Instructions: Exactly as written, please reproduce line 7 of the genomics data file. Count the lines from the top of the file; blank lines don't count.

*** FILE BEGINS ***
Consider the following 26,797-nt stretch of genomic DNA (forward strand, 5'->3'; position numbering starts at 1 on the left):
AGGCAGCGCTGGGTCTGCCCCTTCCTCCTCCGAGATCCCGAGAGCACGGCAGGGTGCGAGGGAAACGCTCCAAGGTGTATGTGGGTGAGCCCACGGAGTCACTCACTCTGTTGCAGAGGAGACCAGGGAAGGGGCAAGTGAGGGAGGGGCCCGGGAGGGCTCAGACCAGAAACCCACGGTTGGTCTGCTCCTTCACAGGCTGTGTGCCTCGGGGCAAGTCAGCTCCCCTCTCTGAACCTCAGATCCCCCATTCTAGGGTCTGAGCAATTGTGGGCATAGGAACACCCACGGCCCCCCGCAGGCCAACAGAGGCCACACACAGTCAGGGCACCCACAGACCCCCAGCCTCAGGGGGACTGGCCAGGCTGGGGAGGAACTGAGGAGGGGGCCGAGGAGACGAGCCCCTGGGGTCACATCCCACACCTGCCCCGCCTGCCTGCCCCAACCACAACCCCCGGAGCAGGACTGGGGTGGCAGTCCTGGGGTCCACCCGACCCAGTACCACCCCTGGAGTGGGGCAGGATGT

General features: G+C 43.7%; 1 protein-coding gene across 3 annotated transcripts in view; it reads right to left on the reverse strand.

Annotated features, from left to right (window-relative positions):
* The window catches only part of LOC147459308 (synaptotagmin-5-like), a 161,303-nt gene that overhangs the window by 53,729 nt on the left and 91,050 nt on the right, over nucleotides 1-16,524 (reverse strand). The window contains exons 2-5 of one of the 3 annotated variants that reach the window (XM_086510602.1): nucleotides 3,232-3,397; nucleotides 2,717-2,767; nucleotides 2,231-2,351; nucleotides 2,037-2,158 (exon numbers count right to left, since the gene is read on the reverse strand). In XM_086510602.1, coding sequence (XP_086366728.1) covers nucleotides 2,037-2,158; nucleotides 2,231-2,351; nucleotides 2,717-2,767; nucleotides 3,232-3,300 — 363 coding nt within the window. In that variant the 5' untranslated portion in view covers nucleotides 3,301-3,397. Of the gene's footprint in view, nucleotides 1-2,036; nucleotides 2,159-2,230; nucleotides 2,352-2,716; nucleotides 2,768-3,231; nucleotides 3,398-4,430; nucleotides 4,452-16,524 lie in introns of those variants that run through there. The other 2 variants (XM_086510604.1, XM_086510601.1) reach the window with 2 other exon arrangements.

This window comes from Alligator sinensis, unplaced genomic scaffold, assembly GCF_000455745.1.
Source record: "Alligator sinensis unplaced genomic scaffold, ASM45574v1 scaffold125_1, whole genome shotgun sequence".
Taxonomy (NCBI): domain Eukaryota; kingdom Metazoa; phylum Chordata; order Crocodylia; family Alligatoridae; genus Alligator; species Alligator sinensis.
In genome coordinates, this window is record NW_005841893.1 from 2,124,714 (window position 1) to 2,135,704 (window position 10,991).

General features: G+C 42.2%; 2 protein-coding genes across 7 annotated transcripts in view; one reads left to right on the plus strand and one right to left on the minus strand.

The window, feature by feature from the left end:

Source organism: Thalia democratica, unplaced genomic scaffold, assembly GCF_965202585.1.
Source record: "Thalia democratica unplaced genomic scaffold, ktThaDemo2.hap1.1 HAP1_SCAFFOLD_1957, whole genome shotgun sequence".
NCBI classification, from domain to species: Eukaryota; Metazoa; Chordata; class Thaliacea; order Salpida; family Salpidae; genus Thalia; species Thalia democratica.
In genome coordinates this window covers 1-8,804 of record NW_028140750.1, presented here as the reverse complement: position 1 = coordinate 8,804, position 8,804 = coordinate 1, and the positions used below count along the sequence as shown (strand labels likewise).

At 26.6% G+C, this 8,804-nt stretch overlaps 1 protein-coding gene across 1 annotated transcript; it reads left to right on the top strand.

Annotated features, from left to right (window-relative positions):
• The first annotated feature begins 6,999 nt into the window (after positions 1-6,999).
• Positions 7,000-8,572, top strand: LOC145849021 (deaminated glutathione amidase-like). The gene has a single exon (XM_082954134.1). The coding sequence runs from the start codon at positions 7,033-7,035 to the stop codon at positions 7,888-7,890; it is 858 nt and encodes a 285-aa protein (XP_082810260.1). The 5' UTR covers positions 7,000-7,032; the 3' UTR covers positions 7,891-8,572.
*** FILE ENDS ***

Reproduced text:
Source record: "Alligator sinensis unplaced genomic scaffold, ASM45574v1 scaffold125_1, whole genome shotgun sequence".